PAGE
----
This is just a little piece of internet wonderfulness that was emailed to me by a friend. The web page begins:
Every year, we throw a big, game party to ring in the new year. This year (2010) is our house’s 100-year birthday, so we celebrated with cupcakes…
…and the cupcakes were a game.
Here they are in random order – see how many you can guess!
Indeed, it is 100 cupcakes, each themed after a popular [board | video] game. Most anyone who will read this blog will recognize quite a few of these. I did well except for a couple of video games and board games from the last decade. I guess I need to catch up to the present.
Jessica Hammer ’99 and her research team recently won a grant to design iPhone games that will help people stop smoking. The grant speaks for itself:
The game is intended to be an alternative to smoking with the goal of reducing or eliminating tobacco use in players’ lives. The game involves breathing into a microphone to control gameplay, and is coupled with sound, color, images, challenges and feedback to mimic the stimulant and relaxant effects of smoking. The design elements within the game result in two modes of play (“Rush” and “Relax”). These will be tested for their stimulant and relaxation effects through emotional response and physiological (EEG, heart rate, galvanic skin response) measures, and compared to subjects after smoking or who play the game in lieu of smoking. If successful, the game will emulate the effects of smoking as a replacement therapy for smokers who want to quit. It will do so by allowing smokers who crave the physiological effects of smoking to reach for this five-minute game rather than for a cigarette.
I think it’s a great idea. Although I also thought about this, and it creeped me out. (Spoiler alert for that link, if you read beyond the first page or so.)No comments
Wired has a story on Settlers of Catan, “Monopoly Killer“. It’s a nice mix of discussion of the game’s mechanics, the story of its creation and its inventor, and the status of German games in general, among other things. But what really piqued my interest was this graph:
The article says that Catan has started to really sell better over the last few years in the US, and speculates on it (and German-type games generally) overtaking more traditional games like Monopoly. I remember when I was HRSFA’s External, talking with Rob Daviau at Hasbro–he said something I found very interesting at the time, though it seems obvious in retrospect. He said that because of its brand recognition, Monopoly was Hasbro’s big board game, and that most of its money came from various licensed versions of it; that the more special-interest board games were a much, much smaller sliver of the pie.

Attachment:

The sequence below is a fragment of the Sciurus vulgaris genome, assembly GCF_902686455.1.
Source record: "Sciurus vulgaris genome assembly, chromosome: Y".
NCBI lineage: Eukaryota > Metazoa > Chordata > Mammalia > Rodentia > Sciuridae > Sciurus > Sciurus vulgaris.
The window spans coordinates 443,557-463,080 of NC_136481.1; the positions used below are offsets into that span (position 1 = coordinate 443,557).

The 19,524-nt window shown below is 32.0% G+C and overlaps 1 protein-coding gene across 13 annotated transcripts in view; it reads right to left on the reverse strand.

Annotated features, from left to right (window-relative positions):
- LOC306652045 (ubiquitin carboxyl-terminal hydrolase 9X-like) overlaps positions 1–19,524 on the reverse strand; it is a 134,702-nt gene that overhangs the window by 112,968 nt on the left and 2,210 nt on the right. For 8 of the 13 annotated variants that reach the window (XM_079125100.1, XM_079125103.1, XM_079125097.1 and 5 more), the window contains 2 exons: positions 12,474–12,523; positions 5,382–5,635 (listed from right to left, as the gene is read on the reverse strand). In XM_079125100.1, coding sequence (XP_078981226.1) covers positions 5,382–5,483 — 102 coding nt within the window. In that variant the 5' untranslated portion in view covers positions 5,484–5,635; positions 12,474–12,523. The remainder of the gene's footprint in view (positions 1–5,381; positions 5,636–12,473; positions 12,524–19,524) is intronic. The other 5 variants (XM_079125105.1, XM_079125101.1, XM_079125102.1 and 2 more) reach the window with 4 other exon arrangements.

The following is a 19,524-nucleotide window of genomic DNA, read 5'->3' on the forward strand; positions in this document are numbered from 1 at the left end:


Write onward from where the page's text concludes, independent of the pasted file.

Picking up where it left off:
Maybe this will start to change that, and push smarter board games more into the popular culture in the US. I’d certainly be excited to see more of that. But from the graph (which you’ll note is cumulative sales), the growth is relatively stable. Although it does appear to have increased recently, the per-year increase doesn’t look tremendously large–about 100,000 sold up to 2004, then 100,000 in 2004 and 2005; 150,000 sold in 2006 and 2007. 600,000 copies sounds pretty good for a single board game–but remember that with approximately 100 million households in the US, that’s still under 1% penetration. Hasbro is reticent to let out detailed data on Monopoly sales or estimated number of copies in the US (as was Mayfair, the source of the data in the article), but a New York Times article reported that they sell “several million copies” in the US each year, and they claim to have sold over 250 million copies total worldwide. So while Catan has an undeniably growing public awareness and acceptance, it would have to multiply its sales fiftyfold before it reaches Monopoly.
Finally, a couple of other interesting links:
- An academic paper analyzing musti-agent systems for Catan-playing bots
- A website analyzing Monopoly using Markov chains, showing probabilities of landing on the various spaces, expected returns, etc.
This is a most amazingly addictive game. You build machines. Machines! Simple machines that do things. Amazing things. All in service of getting an object to a target area. Once you’ve struggled your own way through the various levels (fun and frustrating at times), you can see some of the incredible things that others have created with simple tools. Eventually, you will realize that it is 4 in the morning and you should have gone to bed a long, long time ago.No comments
So I’ve been instructed to post here with random cool things I’ve found on the Internets.
Random cool thing from the Internets:
It’s a very, very simple browser game. Also very, very pretty, and very, very addictive. I wholeheartedly recommend it to anyone who feels like he isn’t wasting enough time. Also anyone who likes dolphins.
Gameplay hint (that it took me far too long to figure out): You can chain jumps together. So long as you get a “Nice Entry” (and you get out of the water again in a reasonable amount of time), your next jump counts as part of your last jump, and you retain all the speed you’ve gathered. Do this a few times and you can jump *high*.1 comment